If you own some shares before the ex-dividend date and buy more after, you will only be able to collect dividends based on the shares you held before the date. If you're buying or selling stock, you may want to plan your transactions to maximize your dividends, although the stock price may naturally decrease after the ex-dividend date to take the lack of dividend into account.
Reinvesting Your Dividends
When you receive a cash dividend, you can often choose to reinvest the dividend in the same stock or fund rather than take it as cash. This is an easy way to boost your investment in a dividend-paying stock or fund that you like and can prove to be lucrative over time. As time goes by, you'll end up owning more and more of the stock and therefore receiving a larger dividend since you will own more shares.
Some companies offer a dividend reinvestment plan, or DRIP, where you can automatically buy additional shares using your dividends with no commissions or other fees. You can also often set up dividend reinvestment through a brokerage firm. Check to see what the brokerages you're considering offer and whether there are any associated fees.
Note that reinvested dividends are still subject to taxes.
Dividends and Your Taxes
Like other income, dividends that you receive from companies and funds that you invest in are subject to income tax. Some dividends, called qualified dividends, are taxed at the long-term capital gains rate, which is 15 percent for most investors. Some taxpayers pay 0 percent or 20 percent on long-term gains depending on overall income.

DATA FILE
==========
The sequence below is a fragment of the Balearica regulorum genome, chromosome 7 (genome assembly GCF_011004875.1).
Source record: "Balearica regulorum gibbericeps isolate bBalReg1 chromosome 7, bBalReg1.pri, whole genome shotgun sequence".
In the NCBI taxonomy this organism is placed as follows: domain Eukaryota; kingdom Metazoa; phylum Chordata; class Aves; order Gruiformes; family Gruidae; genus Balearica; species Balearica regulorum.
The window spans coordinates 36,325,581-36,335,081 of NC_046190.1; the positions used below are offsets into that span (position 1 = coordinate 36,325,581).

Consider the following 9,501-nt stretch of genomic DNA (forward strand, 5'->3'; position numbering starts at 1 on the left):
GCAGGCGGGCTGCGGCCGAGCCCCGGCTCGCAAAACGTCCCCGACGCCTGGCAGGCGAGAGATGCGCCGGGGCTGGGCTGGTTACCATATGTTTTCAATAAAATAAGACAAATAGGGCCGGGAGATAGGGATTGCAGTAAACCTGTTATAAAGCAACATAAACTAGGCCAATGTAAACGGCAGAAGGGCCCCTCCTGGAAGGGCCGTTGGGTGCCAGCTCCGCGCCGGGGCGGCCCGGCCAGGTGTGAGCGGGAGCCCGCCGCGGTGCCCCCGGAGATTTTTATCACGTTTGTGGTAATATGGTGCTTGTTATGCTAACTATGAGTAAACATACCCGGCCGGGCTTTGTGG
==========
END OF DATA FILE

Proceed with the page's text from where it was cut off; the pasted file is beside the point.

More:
Other dividends, usually called ordinary dividends, are taxed at the ordinary income rate like money from bank interest or earned by working. That rate is higher for most people than their capital gains tax rate.
You will normally receive a tax form called 1099-DIV when you receive at least $10 in dividends from a particular company. Include it with your tax return or enter the information online into a digital return when you file your taxes. Note that dividends paid by credit unions, which effectively function like bank interest, are taxed like interest and reported on the 1099 form used for interest, not dividends.
Share Buybacks and Stock Splits
Another way that companies can return money to investors is by buying back stock. This can also be done to boost the company stock price. Share buybacks are usually optional. Companies will either invite shareholders to offer to sell shares, a process known as a tender offer, or they will simply buy shares on the public market like ordinary investors do.
Stock splits, like stock dividends, change the amount of shares that each investor owns in proportion to how many they owned going into the process. They don't really award new shares though, but simply replace old shares with new shares in a specified ratio. A stock split typically replaces old shares with a greater number of new shares, such as a two-for-one stock split, while a reverse stock split can go in the opposite direction, replacing old shares with a fewer number of shares.
Stock splits are often done to increase or reduce the stock price to make the stock desirable and affordable to a larger group of potential investors. Stock splits can also lead to investors owning fractional shares in a company.
Video of the Day
- Corporate Finance Institute: Dividend Yield
- Investopedia: Introduction To Dividends: Terms to Know and Other Basics
- Investopedia: Dividend
- Investopedia: Property Dividend
- Investopedia: Liquidating Dividend
- Investopedia: Fractional Share
- Investopedia: Dividend Reinvestment Plan
- Schwab: Why and How to Invest in Dividend-Paying Stocks
- Investopedia: Qualified Dividend
- IRS: 1099 DIV Dividend Income
- Investopedia: 1099-DIV
- IRS: Instructions for Form 1099-DIV
- Investopedia: Why Would a Company Buy Back its Own Shares?
- Investopedia: Preferred Dividends